Orlando, Adrienne Rich, Ethel Rosenberg, and Julia de Burgos

adrienneIt started last evening. I was watching (on facebook) the first “livestreamkabbalat shabbat service from Congregation Beit Simchat Torah (CBST), one of the oldest and largest LGBTQ synagogues in the world. The just-ordained (from the Reconstructionist seminary) Rabbi Marisa Elana James, who had interned at CBST, was introduced and congratulated. Rabbi James chose, in this gay pride week, and the first shabbat after the Orlando massacre of 49 at a gay dance club during Latinx night, to read a poem written by Adrienne Rich. Since I was sitting at the computer, I could quickly search on “Adrienne Rich” and the two words I remembered from the poem: “unleavened bread.” Ahh, yes, of course, from Sources (1983), which I could pull off my bookshelf:

from Sources XV

It’s an oldfashioned, an outrageous thing
To believe one has a “destiny”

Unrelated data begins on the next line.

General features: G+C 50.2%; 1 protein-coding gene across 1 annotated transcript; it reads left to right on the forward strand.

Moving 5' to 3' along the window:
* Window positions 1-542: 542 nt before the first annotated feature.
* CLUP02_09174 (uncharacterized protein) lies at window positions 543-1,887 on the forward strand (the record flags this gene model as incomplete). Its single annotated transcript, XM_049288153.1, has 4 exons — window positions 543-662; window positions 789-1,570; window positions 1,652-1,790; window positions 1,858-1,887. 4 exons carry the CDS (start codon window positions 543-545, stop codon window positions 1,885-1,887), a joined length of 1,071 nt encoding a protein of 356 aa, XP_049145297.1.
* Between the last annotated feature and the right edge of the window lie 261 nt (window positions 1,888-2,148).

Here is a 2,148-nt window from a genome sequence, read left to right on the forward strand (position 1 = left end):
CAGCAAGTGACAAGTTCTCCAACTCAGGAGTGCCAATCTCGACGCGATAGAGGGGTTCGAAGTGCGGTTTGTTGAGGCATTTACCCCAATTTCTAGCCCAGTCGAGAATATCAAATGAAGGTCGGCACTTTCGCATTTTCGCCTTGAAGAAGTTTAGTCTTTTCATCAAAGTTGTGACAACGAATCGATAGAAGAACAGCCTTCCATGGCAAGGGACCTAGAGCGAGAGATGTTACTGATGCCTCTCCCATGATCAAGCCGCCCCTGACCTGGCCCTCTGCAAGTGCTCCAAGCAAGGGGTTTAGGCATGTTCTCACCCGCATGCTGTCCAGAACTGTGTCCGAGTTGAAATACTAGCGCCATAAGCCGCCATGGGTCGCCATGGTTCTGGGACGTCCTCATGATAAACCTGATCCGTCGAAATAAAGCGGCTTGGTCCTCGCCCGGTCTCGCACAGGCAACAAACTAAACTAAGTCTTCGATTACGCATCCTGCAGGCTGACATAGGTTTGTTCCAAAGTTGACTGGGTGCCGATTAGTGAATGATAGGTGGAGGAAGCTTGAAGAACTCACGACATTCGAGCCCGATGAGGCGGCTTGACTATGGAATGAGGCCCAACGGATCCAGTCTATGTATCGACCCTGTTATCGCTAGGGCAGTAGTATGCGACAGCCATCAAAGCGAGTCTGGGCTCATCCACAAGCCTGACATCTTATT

— a thought often peculiar to those
who possess privilege—
 
but there is something else:   the faith
of those despised and endangered
 
that they are not merely the sum
of damages done to them:
 
have kept beyond violence the knowledge
arranged in patterns like kente-cloth
 
unexpected as in batik
recurrent as bitter herbs and unleavened bread
 
of being a connective link
in a long, continuous way
 
of ordering hunger, weather, death, desire
and the nearness of chaos.

My google search led, of course, to other poems. One which I felt I should immediately post to facebook because it spoke so directly to this moment:

What Kind of Times Are These

BY ADRIENNE RICH

There's a place between two stands of trees where the grass grows
     uphill
and the old revolutionary road breaks off into shadows
near a meeting-house abandoned by the persecuted
who disappeared into those shadows.